Technology has been around for the last 20 years in a way or another. Seymour Papert  at the very beginning of the internet era wrote that technology was “going to displace school and the way we have understood school.” He saw the “fundamental nature of school coming to an end” but 20 years later schools are still there and just about to change.

As inconceivable as it may seem, schools, as we have known them, have continued. The same buildings host the same classrooms with a standard spatial organization and the same “curriculum dictatorship” even though core curriculum has changed many times in every country. What is taught remains more important than what is learned and it is not enough to add coding to the curriculum to change the way we learn at school.

Schools have not changed enough when children have changed drastically. School children belong to the generations who have been raised in a context where digital technologies form an inextricable part of daily life. The so-called New Millenium Learners “NML” or Digital natives spend the same time on electronic media a week than an adult at the workplace.

When children come to school, they already know lots of things that schools will never teach them. We have (re)discovered that children have this incredible ability to learn by exploring and in specific contexts even to teach themselves. They can access knowledge when they want to, when they need to. But school is certainly the only place where they can’t exercise freely these abilities. Teachers in their vast majority are still unable to use the technology they have access to in a creative way for educative purposes. How come could these children still accept to study the French revolution when they have the possibility with a video game “Assassin’s Creed” to be french revolutionaries themselves

It is still unclear how schools should and could transform themselves to better respond to the needs of these “NML” and the society they live in.

On the organizational side, several questions are raised. Are we aiming at lesser pupils per classroom? Even in a no change context, classrooms will certainly experience a decrease in the number of students due to demographic trends. Will we be able to invest heavily on the teachers to recruit the best talents into teaching (and among the best, the very best in the most challenging schools as does Teach for All)? We have seen in the last 4 years how uncertainties regarding economic growth are rapidly translated into budgetary cuts in education and into less innovation.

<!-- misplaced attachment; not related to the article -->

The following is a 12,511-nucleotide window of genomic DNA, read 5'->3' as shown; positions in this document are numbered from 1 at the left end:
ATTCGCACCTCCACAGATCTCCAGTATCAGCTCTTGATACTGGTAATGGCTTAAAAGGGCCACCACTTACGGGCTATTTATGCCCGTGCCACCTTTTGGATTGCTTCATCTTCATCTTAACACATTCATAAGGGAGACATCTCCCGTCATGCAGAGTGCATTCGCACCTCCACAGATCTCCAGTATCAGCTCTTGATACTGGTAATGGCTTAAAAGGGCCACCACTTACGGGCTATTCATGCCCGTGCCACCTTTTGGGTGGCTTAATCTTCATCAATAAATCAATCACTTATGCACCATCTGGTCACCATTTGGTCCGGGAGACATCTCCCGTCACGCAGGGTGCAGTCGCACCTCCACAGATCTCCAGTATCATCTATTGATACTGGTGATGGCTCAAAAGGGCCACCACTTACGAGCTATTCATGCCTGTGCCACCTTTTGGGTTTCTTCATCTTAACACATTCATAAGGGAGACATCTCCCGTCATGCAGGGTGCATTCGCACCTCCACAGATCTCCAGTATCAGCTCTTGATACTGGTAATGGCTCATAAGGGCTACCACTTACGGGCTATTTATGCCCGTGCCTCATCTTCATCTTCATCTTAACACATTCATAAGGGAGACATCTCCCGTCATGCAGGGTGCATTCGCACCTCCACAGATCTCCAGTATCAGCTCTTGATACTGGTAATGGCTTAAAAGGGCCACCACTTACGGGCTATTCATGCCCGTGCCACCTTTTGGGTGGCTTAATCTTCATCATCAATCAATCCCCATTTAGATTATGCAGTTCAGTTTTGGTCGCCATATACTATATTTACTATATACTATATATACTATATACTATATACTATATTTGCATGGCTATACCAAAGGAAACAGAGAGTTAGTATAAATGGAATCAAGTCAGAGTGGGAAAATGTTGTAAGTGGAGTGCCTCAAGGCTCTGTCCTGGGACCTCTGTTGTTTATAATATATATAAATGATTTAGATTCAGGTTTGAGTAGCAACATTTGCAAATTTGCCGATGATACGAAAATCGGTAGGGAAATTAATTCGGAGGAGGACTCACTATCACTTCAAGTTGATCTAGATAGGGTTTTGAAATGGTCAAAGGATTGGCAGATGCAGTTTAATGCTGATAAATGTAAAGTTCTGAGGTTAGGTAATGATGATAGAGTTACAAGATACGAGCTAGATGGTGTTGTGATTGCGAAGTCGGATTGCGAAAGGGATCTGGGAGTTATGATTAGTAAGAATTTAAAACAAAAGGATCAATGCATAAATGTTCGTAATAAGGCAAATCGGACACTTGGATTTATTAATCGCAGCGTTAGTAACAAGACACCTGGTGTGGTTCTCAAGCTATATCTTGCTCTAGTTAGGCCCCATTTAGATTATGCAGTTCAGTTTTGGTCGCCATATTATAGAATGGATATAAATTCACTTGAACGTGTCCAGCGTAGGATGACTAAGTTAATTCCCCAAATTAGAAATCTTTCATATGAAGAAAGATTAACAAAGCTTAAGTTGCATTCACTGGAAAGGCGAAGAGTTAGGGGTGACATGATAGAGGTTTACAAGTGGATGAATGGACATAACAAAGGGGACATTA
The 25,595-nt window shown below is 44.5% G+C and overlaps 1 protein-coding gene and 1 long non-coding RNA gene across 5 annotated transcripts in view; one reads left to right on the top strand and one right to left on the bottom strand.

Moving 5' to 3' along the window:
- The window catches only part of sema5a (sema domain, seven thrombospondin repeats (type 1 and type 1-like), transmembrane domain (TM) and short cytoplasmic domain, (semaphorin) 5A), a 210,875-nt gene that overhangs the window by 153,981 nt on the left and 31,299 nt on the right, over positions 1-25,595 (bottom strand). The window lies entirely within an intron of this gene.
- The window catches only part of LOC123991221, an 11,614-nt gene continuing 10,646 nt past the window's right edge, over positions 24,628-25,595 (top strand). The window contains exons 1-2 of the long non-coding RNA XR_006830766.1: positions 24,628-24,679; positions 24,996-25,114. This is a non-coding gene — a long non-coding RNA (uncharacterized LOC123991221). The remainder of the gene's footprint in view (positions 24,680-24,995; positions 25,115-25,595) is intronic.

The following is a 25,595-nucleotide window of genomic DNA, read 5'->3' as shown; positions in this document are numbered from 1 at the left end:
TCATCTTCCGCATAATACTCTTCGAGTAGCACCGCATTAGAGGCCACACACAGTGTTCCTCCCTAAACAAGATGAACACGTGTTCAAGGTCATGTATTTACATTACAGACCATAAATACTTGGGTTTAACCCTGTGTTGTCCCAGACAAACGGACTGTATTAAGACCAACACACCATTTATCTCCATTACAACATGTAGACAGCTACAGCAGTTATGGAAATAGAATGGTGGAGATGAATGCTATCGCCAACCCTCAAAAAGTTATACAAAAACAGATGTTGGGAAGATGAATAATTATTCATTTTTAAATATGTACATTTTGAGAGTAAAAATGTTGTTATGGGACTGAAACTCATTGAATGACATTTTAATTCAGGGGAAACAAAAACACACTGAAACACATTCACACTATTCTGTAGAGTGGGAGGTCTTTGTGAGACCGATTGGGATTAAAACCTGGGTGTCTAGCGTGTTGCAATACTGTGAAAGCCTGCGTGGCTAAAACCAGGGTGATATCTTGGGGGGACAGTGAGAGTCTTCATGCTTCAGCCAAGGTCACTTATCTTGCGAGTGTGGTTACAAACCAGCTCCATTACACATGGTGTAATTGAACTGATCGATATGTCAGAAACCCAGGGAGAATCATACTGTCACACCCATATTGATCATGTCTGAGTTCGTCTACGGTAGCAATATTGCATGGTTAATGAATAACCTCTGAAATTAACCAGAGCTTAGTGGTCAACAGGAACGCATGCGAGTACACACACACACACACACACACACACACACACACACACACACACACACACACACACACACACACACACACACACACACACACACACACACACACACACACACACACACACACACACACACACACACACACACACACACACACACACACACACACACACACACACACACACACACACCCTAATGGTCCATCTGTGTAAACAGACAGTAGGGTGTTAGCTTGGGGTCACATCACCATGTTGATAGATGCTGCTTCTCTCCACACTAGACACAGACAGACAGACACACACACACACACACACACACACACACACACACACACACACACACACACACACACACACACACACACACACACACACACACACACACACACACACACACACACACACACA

resistance to change

 

On the pedagogical side, many question marks remain. How will we address the need for more creativity in the classroom? Do we advocate – as Paulo Freire did in the 80’s – for a pedagogy of the question (rather than of the answer)? Should we prioritize activity-based learning rather than traditional lecturing as in the flipped classroom model? Will we substitute – in words of John Seely Brown -  a school of “learning about”  by a school of “learning to be”? The answers will depend largely on our capacity to engage teachers in inventing new teaching practices to achieve these new pedagogical objectives and fully utilize the new teaching technologies made available to them.

 

Human tower : innovation in education at its best

 

A castell is a human tower built traditionally during city festivals in Catalonia.

A casteller is a member of this human tower. Being a casteller is not only being part of one of the “masterpieces of the oral and intangible heritage of community” recognized by UNESCO. It is also being part of one of the most ambitious and innovative educational projects of all times.
Human Tower in Barcelona (Sants) - video https://drive.google.com/file/d/0B4iq_0sSGEf3Vk5pdUJsYXZDYy1oRk0yRW4tZWNqQlBBcEVB/view?usp=sharing


Human Tower : Castellers in Barcelona (Sants) – see the video below

Human Tower in Barcelona

 

- a community based project involving people of the same district and creating new links between people